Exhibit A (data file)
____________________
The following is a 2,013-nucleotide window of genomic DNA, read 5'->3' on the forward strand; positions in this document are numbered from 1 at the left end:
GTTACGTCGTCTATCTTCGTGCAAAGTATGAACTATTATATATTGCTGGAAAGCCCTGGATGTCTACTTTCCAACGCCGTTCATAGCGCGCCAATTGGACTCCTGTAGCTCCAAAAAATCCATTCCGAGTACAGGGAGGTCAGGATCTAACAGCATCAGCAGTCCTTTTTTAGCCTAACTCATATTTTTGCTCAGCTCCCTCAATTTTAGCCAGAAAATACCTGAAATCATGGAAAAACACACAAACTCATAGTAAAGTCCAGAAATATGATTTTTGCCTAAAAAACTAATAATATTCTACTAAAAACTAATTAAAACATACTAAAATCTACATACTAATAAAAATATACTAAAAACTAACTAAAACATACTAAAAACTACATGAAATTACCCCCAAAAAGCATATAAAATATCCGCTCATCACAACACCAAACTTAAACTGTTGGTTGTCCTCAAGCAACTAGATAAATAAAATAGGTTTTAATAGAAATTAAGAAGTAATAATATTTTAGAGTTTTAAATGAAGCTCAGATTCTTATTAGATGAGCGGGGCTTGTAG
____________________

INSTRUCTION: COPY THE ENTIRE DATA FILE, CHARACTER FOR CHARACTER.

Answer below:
The following is a 2,013-nucleotide window of genomic DNA, read 5'->3' on the forward strand; positions in this document are numbered from 1 at the left end:
GTTACGTCGTCTATCTTCGTGCAAAGTATGAACTATTATATATTGCTGGAAAGCCCTGGATGTCTACTTTCCAACGCCGTTCATAGCGCGCCAATTGGACTCCTGTAGCTCCAAAAAATCCATTCCGAGTACAGGGAGGTCAGGATCTAACAGCATCAGCAGTCCTTTTTTAGCCTAACTCATATTTTTGCTCAGCTCCCTCAATTTTAGCCAGAAAATACCTGAAATCATGGAAAAACACACAAACTCATAGTAAAGTCCAGAAATATGATTTTTGCCTAAAAAACTAATAATATTCTACTAAAAACTAATTAAAACATACTAAAATCTACATACTAATAAAAATATACTAAAAACTAACTAAAACATACTAAAAACTACATGAAATTACCCCCAAAAAGCATATAAAATATCCGCTCATCACAACACCAAACTTAAACTGTTGGTTGTCCTCAAGCAACTAGATAAATAAAATAGGTTTTAATAGAAATTAAGAAGTAATAATATTTTAGAGTTTTAAATGAAGCTCAGATTCTTATTAGATGAGCGGGGCTTGTAG